“Hard truths about California’s water future: LA Times Editorial: “At the heart of California’s vast and complex plumbing system, and the plan to re-engineer it with two tunnels under the Sacramento-San Joaquin River Delta, are two truths. The first is that failing to take any action at all will result in almost certain disaster. Climate change is altering the volume of annual Sierra snowpack that feeds the delta, sustains its fragile ecosystem and provides sufficient water to keep Central Valley crops growing and to quench the thirst of urban areas from the East Bay to Southern California. Levees, pumps and canals that were designed for yesterday’s climate conditions cannot stave off environmental and economic collapse if precipitation levels drop or change form from snowfall to winter rain. The second truth is that none of the interests that have worked to craft the draft proposal released last week for public comment can get all the water it wants, because there simply is not enough of it. … ” Read more from the LA Times here: Hard truths about California’s water future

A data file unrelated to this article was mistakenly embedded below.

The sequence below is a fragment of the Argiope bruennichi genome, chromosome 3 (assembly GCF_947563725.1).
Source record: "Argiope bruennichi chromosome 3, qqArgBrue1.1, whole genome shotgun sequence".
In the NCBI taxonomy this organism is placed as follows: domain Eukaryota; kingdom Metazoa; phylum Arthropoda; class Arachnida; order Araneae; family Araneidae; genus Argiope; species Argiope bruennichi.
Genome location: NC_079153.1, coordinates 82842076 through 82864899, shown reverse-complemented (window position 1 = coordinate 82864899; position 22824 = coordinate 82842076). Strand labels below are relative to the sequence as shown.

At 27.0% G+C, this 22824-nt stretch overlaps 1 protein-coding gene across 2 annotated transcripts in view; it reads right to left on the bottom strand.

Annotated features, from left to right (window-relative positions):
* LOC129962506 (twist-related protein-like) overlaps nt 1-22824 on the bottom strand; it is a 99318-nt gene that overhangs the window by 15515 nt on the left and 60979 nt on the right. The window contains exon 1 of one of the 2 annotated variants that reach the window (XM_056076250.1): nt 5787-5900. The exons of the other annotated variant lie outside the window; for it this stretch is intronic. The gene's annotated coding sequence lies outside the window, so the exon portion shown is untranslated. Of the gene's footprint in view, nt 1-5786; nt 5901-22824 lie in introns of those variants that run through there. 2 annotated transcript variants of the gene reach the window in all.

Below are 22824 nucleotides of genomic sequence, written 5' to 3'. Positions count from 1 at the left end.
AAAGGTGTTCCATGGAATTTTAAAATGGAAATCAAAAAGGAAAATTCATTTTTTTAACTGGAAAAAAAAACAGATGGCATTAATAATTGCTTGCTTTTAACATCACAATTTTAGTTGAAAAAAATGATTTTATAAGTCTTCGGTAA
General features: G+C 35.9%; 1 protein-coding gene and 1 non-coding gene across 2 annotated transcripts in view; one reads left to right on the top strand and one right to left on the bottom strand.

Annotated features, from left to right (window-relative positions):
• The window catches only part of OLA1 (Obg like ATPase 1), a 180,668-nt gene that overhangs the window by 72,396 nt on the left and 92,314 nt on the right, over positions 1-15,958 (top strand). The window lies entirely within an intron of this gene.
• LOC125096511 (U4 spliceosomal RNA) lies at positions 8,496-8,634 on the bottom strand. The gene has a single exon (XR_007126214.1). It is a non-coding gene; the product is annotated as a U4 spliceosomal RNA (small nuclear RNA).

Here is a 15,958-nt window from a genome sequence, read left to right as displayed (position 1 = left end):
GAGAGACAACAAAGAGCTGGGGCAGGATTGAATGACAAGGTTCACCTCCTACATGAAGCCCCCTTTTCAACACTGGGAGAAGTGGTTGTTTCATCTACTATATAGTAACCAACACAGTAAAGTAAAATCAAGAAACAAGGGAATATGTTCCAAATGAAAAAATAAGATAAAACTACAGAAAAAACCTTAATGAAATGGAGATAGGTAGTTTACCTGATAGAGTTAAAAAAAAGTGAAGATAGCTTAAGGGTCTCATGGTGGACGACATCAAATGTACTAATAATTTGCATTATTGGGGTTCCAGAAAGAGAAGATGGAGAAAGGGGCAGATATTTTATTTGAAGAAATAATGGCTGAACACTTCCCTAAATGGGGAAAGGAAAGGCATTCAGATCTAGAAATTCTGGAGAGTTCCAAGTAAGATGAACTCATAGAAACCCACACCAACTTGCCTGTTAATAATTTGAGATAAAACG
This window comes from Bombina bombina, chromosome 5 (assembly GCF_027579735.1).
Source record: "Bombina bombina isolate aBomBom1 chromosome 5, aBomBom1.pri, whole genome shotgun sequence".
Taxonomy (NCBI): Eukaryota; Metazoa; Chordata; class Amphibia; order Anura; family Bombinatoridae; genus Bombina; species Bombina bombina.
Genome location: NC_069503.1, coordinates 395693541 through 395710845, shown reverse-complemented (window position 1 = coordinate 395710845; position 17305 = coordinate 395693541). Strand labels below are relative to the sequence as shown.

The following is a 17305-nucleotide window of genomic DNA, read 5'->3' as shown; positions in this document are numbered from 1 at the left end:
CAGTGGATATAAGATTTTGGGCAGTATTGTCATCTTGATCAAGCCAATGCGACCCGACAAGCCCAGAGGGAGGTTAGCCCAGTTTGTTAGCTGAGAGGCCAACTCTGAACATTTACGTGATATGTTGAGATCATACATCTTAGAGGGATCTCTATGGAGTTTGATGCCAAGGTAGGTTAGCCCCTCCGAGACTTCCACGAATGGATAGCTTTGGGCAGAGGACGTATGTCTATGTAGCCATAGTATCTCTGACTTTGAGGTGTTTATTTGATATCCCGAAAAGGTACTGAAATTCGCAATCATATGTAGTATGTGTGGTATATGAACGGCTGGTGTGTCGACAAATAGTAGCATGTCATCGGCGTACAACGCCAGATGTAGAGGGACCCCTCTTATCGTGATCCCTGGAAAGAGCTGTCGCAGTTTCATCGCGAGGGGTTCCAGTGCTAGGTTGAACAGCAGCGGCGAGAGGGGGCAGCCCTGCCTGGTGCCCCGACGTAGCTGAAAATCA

State needs cost-effective water bond, says Senator Wolk: “The Legislature will return to Sacramento in January and will immediately face a trio of questions about water. Can California break the gridlock and move forward on investing in a sustainable water supply for our future? Can legislators from every region of the state come together on an affordable plan that benefits everyone? Can we find common ground on the highest-priority solutions that support local and regional self-reliance while we avoid the expensive and controversial large-scale projects that voters will reject? I believe the answer to all these questions is, “Yes, but it won’t be easy.” … ” Read more from Senator Wolk at the Davis Enterprise here: State needs cost-effective water bond